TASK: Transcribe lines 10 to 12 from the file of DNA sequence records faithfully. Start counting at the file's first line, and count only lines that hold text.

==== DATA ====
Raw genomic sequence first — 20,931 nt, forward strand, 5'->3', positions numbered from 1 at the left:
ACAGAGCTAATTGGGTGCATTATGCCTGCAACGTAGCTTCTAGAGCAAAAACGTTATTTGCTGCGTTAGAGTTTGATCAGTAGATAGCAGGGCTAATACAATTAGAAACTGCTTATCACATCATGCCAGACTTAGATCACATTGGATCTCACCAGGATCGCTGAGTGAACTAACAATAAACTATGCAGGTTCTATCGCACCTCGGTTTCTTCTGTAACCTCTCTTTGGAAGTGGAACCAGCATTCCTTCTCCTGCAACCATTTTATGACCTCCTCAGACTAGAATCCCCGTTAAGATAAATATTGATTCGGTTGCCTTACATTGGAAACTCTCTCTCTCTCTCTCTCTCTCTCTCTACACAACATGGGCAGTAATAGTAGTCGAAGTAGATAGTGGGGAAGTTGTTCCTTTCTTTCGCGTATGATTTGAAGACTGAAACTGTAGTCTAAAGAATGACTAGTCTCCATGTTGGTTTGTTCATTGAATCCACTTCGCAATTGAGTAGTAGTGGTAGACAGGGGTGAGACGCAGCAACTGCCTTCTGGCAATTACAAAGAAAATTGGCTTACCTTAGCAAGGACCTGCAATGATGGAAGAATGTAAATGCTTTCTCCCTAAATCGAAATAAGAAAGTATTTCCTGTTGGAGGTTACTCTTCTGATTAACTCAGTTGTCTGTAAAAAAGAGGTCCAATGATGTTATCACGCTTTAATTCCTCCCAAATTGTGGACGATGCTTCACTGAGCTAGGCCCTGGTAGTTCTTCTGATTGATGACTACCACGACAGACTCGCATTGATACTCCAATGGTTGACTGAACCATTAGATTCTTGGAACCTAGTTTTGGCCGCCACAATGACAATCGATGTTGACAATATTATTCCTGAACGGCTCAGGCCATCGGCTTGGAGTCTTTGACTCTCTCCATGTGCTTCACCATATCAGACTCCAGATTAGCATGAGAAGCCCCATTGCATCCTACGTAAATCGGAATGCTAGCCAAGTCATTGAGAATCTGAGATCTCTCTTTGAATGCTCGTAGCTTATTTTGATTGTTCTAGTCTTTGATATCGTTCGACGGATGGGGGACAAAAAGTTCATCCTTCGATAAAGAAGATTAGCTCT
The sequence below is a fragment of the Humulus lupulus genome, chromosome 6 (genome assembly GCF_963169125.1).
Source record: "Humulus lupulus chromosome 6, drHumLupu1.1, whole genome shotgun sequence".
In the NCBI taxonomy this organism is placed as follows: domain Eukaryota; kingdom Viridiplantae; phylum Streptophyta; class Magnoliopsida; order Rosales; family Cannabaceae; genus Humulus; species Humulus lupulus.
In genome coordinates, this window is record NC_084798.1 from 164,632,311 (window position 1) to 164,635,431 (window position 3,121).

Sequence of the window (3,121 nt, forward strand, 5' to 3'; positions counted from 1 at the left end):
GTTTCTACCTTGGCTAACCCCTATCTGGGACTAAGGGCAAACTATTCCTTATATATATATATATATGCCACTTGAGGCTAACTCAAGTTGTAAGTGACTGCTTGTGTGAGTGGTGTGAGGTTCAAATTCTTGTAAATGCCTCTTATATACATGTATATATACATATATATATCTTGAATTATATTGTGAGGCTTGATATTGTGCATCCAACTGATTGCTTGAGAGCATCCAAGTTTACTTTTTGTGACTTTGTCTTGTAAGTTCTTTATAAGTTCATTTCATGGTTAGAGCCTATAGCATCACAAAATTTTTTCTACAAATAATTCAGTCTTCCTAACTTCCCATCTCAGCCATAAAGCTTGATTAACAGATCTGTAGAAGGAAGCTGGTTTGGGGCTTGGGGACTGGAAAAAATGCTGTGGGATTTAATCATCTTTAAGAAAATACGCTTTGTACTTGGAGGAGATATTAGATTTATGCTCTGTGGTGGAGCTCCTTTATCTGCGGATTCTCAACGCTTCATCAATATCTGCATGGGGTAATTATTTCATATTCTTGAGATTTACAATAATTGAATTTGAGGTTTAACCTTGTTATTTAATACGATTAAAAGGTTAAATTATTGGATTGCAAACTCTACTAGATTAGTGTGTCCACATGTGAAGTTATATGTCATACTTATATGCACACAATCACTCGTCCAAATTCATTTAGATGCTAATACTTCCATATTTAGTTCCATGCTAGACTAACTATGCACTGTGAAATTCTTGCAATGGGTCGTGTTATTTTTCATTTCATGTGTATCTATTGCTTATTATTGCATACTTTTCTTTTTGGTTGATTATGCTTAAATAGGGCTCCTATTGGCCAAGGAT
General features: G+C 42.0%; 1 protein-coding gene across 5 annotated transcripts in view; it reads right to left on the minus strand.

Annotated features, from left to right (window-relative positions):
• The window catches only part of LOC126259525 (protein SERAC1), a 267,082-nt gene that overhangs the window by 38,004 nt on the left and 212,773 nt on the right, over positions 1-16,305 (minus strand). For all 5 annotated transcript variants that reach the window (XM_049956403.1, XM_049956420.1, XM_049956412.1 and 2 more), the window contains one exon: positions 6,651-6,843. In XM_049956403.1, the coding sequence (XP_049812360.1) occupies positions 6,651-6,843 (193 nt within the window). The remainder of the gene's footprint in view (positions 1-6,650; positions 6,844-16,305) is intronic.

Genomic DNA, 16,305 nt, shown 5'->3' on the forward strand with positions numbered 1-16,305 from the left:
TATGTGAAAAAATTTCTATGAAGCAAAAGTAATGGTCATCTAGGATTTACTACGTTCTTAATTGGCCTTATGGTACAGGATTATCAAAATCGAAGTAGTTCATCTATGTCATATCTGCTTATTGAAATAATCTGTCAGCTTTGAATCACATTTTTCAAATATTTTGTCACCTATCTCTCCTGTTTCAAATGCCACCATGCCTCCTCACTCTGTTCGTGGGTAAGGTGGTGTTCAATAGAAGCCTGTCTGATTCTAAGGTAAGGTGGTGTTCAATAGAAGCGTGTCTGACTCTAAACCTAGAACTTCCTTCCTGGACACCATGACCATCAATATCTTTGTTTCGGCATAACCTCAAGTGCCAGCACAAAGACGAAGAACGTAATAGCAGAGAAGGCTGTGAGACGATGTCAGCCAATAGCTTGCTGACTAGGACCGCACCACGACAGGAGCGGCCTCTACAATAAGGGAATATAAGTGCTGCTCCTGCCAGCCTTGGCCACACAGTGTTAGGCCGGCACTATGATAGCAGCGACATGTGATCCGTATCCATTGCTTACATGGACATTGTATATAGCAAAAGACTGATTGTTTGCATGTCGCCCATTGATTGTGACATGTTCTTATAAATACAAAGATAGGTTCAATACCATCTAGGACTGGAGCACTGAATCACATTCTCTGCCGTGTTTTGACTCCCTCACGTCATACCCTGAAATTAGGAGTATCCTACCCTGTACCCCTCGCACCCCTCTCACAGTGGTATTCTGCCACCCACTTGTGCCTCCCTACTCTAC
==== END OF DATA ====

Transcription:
Annotated features, from left to right (window-relative positions):
• The window catches only part of LOC126259525 (protein SERAC1), a 267,082-nt gene that overhangs the window by 38,004 nt on the left and 212,773 nt on the right, over positions 1-16,305 (minus strand). For all 5 annotated transcript variants that reach the window (XM_049956403.1, XM_049956420.1, XM_049956412.1 and 2 more), the window contains one exon: positions 6,651-6,843. In XM_049956403.1, the coding sequence (XP_049812360.1) occupies positions 6,651-6,843 (193 nt within the window). The remainder of the gene's footprint in view (positions 1-6,650; positions 6,844-16,305) is intronic.

Genomic DNA, 16,305 nt, shown 5'->3' on the forward strand with positions numbered 1-16,305 from the left: